A neurologist can expect to be promoted to senior and managerial positions provided they are suitably qualified, have the required expertise, and are able to exhibit good leadership skills. Skilled neurologists who have completed fellowships in multiple fields and have maintained an excellent record throughout their education and career can expect to get promoted earlier. Those with extensive training in the field can choose to take up the position of a neurosurgeon. A lot of well-established neurologists are also involved in medical public relations and often publish their articles in medical and scientific journals.
Working Conditions and Environment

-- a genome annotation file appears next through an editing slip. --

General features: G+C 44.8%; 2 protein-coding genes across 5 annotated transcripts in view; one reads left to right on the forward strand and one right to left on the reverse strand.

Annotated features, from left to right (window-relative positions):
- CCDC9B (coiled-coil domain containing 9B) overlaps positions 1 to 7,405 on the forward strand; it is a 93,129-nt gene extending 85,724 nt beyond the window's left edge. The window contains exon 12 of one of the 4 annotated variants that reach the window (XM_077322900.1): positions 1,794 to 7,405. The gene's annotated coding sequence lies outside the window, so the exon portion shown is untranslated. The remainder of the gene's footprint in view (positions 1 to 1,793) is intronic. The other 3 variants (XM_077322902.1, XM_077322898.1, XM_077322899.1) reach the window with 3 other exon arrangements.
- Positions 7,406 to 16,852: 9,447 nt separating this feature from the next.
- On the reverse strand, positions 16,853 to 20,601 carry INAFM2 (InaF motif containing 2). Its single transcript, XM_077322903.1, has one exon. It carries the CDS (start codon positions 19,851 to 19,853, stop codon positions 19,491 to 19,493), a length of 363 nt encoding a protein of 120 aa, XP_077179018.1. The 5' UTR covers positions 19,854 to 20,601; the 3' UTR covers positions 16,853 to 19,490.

Neurologists usually work indoors, in a pleasant environment and well-lit examination rooms. However, as most other physicians do, they are not able to follow a 40-hour workweek. The profession can be quite stressful, and treating patients properly may require working for more than 60 hours in a week. Neurologists employed in busy medical facilities may have to put in extra hours during the week and also work on weekends. Those who work in research facilities and medical schools, however, enjoy regular working hours.
Salary and Benefits
The median yearly salary for neurologists in the United States is $178,564. The lowest 10 percent of neurologists (in terms of earnings) make less than $150,000 annually. The upper 10 percent make more than $208,000 every year. Neurologists with excellent work experience may even make as much as $300,000 yearly. Geographical location is another deciding factor when it comes to earning a better salary. For instance, neurologists working in the states of Minnesota, Nevada, South Dakota, New Hampshire, and Indiana report an average annual salary of $203,000, significantly over the national average.